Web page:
Qualitative and Quantitative Design 9 get through the morning. The teacher is revisiting her a priori reasoning (her existing internal belief that child development is the reason for the children’s behavior). She may integrate these new ideas into her a priori thinking. Experimentation: Mr. Snowman is not convinced that he has found the ‘‘truth’’ about why the children are misbehaving. He continues to test his thinking. He tries to remove any doubts about his conclusion by collecting more observations, generating potential hypotheses, and then reaching a conclusion based on an inferential process. Mr. Snowman will employ several skills as he experiments: skepticism, openness to alternatives, discernment, negotiation, cooperation, and compromise to ﬁx or stabilize beliefs.The Research QuestionNow that we have discussed some of the foundational components of research, it istime to consider the research question. The research question is not an idea or anarea of interest. Many times these ideas or areas of interest are simply attitudes orbeliefs about some phenomenon. A research question has a focus and limits, andallows you to come to some conclusion at the end of your study. In addition, notevery question can be researched or is worth researching. We discuss the researchquestion in other areas of the book, but we want to highlight the difference here,so that you are thinking about this throughout the next two chapters. Without aquality research question, you have no idea where to go next. Idea (belief): Scientiﬁc literacy is important. Area of Interest Question: What affects kids staying in the sciences? Question: Do social structures reduce students’ enrollment in science courses? Research Question: Does the perception of course difﬁculty reduce 18-year-old college freshmen’s enrollment into science majors?Even though we have a good start to a researchable question, there are manycomponents that need to be deﬁned, such as perception, difﬁculty, and sciencemajors (does mathematics count?).QUALITATIVE AND QUANTITATIVE DESIGNThe two major philosophical schools, modernism and postmodernism, have led totwo ways of conducting research in order to ‘‘know something’’: quantitative andqualitative. A third research approach, a mixed method, has evolved over the past15 years. It does not matter whether the research questions of our students (orof authors sending in manuscripts for journal review!) lead them to a quantitative(numbers), qualitative (not numbers), or mixed method approach. What mattersis the soundness of the questions, the methodology, design, instruments, analysistechnique, and subsequent discussion and conclusions. As journal editors andeditorial board members, we have to tell you: a sound study is a sound study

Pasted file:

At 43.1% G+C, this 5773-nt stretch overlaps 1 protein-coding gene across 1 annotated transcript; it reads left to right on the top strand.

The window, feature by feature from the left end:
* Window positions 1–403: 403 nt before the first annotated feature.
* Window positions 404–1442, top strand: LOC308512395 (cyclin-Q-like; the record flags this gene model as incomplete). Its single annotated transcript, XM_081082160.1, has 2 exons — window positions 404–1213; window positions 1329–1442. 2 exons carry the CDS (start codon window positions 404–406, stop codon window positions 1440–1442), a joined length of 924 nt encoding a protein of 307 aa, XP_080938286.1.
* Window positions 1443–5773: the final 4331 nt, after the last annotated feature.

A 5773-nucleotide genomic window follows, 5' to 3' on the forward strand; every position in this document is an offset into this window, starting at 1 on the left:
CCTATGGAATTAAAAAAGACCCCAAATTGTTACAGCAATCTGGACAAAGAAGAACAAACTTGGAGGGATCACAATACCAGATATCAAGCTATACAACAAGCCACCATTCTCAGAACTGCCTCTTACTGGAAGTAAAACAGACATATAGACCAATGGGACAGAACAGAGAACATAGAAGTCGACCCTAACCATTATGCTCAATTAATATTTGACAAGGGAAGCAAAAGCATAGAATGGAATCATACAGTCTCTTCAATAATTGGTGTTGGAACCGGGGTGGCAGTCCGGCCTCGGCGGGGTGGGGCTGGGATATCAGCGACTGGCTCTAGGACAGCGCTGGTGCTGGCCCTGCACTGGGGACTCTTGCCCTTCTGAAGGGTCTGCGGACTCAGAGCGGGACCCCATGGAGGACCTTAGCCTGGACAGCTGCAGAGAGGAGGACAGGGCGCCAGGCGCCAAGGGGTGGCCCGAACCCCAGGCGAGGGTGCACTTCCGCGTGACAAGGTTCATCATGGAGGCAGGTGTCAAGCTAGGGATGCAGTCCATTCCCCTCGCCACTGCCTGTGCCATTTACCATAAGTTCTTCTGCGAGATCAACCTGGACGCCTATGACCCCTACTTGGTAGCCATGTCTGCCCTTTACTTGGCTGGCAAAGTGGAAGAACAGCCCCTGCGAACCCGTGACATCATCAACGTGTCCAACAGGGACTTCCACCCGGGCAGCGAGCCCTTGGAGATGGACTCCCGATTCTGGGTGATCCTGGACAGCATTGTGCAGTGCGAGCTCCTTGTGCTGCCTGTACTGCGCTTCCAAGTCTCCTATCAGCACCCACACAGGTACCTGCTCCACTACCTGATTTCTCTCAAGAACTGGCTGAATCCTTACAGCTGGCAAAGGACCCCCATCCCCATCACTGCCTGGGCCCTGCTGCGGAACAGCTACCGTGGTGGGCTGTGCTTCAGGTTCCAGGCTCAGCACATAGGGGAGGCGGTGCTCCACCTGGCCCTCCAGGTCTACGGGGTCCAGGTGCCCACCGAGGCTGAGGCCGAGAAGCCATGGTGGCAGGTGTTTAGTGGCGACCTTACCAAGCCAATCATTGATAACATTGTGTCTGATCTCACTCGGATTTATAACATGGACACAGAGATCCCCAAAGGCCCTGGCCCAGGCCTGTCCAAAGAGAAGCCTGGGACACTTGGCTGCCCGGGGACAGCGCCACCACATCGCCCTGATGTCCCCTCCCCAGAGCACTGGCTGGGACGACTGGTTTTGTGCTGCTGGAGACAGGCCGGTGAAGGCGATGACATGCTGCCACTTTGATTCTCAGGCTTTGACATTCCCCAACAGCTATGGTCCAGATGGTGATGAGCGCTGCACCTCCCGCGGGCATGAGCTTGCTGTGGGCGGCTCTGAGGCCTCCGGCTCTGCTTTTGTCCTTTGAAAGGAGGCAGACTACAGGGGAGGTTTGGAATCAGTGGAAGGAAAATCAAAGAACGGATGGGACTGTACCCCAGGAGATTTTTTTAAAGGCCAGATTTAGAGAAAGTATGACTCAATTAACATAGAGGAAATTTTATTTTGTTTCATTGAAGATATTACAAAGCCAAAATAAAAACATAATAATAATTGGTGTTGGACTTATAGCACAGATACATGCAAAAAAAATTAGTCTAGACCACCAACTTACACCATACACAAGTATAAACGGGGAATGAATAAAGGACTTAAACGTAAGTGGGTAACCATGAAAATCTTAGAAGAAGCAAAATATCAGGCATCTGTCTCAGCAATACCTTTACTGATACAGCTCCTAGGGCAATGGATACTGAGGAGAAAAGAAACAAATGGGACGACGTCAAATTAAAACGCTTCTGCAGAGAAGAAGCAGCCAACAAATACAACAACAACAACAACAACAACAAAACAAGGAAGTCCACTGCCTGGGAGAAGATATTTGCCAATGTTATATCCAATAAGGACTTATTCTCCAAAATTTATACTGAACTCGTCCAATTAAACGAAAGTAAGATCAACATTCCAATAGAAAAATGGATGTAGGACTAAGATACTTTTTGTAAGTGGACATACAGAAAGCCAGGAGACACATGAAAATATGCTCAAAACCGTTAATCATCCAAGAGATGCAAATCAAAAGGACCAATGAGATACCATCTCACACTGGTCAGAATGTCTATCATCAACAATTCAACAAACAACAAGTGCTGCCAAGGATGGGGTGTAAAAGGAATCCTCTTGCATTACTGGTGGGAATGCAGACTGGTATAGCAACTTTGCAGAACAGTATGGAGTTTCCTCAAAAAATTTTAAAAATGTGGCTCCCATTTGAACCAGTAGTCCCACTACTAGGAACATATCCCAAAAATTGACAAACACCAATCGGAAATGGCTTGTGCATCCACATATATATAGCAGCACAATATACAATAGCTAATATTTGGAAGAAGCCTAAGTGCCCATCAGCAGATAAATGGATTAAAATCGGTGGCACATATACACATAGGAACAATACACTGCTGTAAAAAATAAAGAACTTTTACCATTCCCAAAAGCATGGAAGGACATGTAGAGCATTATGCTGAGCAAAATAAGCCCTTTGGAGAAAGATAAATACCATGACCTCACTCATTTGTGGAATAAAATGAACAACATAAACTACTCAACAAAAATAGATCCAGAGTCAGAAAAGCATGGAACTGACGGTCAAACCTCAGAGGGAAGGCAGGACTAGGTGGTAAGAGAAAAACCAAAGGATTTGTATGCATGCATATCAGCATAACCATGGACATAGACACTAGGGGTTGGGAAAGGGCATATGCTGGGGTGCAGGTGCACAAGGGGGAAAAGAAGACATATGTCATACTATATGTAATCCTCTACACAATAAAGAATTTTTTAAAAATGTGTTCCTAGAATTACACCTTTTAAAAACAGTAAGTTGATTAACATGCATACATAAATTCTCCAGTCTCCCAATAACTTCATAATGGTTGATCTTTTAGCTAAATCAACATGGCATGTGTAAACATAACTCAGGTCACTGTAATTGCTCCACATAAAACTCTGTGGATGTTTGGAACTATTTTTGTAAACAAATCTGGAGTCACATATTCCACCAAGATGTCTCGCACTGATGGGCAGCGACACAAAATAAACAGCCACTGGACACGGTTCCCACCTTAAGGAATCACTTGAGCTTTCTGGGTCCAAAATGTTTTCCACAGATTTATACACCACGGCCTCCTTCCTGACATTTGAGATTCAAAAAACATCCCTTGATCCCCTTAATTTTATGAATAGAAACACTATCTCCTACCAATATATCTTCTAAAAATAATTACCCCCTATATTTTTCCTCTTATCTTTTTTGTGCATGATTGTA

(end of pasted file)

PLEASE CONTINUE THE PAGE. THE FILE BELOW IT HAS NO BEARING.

10 Chapter 1 • Introduction to Research DesignTABLE 1.3General tendencies of quantitative and qualitative researchAttributes of Research Quantitative Research Qualitative ResearchView of reality Objective social reality exists. Reality is socially constructed.Causality Causality is a mechanical Human intention is involved in description among variables. explaining causal relationships.Engagement with participants As little as possible. At times, personally involved.Explanation of the research The least complicated Explanations do not necessarily explanation is the best. need to be the least complicated.Type of primary analysis of the Statistical Abduction/inductionresearchHypothesizing Yes Yes regardless of the type of data, numbers or not, collected. If the data are used to scientiﬁcally test theories, ‘‘they fall within the domain of science’’ because ‘‘science involves arguing from methodologically sound data, but science is agnostic on the issue of whether the data need to be quantitative or qualitative’’ (Mayer, 2000, p. 39). There are gross differences and serious arguments about worldview and procedures that separate qualitative and quantitative research methodologists. We are not focusing on those differences or those arguments—it is not the purpose of this book. A small list of general tendencies or deﬁning attributes between them is displayed in Table 1.3. It also may be better to think about your research along a continuum from quantitative to qualitative. In many of the surveys we have used, the statements are responded to in verbal form and we recode them to numeric form. As you read and synthesize research, you will be abducting, inducting, and deducting, spanning both qualitative and quantitative components. You may also think about research in a continuum from exploratory to conﬁrmatory. Exploratory research is conducted when the researchers have some scenarios about the phenomenon, but need more data. Conﬁrmatory research is conducted to provide more support for previous results. The research question you develop will have a more exploratory or conﬁrmatory focus. In the end, we hope you personally explore the differences with others in your research group. Qualitative Research Qualitative researchers tend to study things in their natural setting, attempting to make sense of or interpret phenomena in terms of the meaning people bring to them. Denzin and Lincoln (1994) describe qualitative research as ‘‘multimethod in its focus, involving an interpretive, naturalistic approach to its subject matter’’